The Lure of the Chilcotin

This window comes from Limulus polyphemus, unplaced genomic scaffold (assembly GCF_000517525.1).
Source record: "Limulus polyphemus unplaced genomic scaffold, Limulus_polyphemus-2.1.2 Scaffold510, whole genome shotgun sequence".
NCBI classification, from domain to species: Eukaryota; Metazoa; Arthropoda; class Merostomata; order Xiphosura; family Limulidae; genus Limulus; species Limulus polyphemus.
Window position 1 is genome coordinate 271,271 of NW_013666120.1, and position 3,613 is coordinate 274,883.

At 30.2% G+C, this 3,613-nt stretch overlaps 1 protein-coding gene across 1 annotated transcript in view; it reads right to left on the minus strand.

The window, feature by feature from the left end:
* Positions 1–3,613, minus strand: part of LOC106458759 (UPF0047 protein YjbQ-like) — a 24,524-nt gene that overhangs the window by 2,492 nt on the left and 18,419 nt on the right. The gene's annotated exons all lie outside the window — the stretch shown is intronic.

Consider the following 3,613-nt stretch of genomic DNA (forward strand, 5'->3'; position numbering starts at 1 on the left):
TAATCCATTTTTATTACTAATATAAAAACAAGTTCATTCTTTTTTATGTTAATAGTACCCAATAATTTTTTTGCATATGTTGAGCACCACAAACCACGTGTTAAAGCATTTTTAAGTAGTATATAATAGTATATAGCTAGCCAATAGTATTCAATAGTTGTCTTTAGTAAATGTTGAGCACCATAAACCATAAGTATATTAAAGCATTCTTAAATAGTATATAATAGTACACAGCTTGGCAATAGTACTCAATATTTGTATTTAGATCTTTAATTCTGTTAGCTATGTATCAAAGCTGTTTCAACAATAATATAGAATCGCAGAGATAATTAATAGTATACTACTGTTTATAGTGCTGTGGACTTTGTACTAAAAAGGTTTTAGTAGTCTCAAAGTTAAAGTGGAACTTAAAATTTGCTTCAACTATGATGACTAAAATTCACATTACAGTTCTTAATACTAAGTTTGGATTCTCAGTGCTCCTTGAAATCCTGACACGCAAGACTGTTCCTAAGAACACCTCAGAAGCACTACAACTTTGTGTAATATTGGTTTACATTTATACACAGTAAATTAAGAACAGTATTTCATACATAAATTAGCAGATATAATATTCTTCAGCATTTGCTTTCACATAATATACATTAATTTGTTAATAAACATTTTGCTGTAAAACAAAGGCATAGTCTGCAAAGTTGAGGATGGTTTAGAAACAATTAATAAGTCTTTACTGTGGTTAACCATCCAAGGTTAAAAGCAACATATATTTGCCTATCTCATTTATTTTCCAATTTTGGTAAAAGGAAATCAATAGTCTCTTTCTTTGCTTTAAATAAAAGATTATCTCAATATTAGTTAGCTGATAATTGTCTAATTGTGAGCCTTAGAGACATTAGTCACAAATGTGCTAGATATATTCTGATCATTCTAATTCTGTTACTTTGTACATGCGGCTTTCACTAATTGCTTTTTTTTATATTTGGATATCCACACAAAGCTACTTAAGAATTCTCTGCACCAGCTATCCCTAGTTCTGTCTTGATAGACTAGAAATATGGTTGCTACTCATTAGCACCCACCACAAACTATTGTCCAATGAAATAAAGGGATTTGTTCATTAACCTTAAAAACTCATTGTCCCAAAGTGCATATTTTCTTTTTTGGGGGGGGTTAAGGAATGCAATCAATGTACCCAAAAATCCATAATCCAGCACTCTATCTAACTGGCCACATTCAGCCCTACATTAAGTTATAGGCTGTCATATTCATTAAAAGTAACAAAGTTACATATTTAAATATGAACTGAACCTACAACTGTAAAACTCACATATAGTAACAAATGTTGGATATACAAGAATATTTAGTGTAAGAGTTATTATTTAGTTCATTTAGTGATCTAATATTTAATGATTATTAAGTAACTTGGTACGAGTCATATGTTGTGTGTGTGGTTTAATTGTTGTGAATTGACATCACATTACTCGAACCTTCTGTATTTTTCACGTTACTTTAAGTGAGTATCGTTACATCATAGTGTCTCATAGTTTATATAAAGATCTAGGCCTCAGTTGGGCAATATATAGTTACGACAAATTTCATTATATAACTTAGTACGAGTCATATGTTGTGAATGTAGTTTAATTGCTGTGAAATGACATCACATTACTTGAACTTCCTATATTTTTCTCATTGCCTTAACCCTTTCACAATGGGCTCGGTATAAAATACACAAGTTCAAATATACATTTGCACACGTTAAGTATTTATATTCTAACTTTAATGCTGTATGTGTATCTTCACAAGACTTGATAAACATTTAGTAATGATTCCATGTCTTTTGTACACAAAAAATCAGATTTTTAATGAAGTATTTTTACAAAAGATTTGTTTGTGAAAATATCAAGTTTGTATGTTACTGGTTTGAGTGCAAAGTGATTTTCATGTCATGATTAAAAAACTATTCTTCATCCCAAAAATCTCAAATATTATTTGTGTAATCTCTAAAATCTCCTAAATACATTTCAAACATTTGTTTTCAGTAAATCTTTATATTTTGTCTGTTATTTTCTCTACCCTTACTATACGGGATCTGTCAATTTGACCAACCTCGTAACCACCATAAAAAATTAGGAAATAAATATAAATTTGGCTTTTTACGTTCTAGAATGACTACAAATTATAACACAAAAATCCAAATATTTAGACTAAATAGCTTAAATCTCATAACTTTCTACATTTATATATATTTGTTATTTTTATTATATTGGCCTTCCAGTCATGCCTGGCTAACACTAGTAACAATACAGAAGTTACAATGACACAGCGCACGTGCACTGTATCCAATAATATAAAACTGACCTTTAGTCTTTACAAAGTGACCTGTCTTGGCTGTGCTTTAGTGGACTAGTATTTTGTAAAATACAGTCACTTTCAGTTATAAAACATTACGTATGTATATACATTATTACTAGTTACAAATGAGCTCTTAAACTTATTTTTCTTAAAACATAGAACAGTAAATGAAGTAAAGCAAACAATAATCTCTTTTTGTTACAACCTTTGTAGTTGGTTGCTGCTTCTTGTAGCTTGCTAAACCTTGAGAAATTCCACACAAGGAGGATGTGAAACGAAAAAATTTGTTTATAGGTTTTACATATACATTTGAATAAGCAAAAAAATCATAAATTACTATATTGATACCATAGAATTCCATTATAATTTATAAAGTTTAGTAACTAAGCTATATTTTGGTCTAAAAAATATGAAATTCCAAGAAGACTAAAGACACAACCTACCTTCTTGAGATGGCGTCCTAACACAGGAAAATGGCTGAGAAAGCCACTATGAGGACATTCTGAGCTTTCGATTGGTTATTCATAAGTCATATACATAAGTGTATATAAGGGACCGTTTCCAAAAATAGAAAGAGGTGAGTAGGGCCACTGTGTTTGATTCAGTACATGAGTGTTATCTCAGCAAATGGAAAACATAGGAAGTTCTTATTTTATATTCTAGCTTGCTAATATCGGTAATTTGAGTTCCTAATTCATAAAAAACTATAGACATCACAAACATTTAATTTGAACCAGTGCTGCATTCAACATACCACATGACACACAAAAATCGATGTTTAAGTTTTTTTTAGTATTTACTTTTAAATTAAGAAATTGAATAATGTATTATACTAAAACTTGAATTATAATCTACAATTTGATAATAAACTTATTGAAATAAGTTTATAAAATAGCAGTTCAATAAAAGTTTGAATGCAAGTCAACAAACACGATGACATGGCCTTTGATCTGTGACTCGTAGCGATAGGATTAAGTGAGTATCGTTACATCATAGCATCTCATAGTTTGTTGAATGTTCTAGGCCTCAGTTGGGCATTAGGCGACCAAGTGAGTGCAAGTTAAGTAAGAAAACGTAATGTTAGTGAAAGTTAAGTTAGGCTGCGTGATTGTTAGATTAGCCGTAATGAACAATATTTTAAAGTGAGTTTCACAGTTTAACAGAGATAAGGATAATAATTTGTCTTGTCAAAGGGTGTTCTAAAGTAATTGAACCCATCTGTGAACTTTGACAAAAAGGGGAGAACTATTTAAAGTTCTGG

In 1967, Christine and Mark leave New York State and drive out to British Columbia, looking for a remote place to disappear from civilization. Christine teaches in a one-room school in the Chilcotin, where ranchers and Indians still live the old-time way. Then they venture up the coast of B.C. in March in an unseaworthy boat, only to get shipwrecked and go ten days without food or warmth. When their son is born, they return to the Chlcotin and stake land. They have a misadventure of getting lost in hostile country, and spend two nights sitting by a fire. Mark finds the lakeshore too confining, so they travel by horseback and develop two homesteads in remote places. They hunt, fish, cut hay with scythe, store food up in a cache, build cabins, and spend three winters living in a tent pitched on logs. Christine falls in love with Sage, and walks forty miles to the trapline where he is wintering. Over the next eight years, they homebirth two boys, trap, and build their homestead, including goats and gardens. Once again she breaks up her relationship, and over the next ten years, gives birth to another son, raises her boys on her own, motivates them to be creative outdoor kids, and asks Jesus to be Lord of her life. She meets and marries George, and the family moves to 100 Mile. George hits the bottle and goes berserk, so Christine moves back to her cabin in the Chilcotin. Simon re-enters her life and she moves to Quesnel with him. That relationship falls apart, and she moves back to her cabin at Tatia Lake in 2004. The four boys are grown up, Christine is 59 years old and a grandmother of five, and finally has time to write this unusual autobiography.
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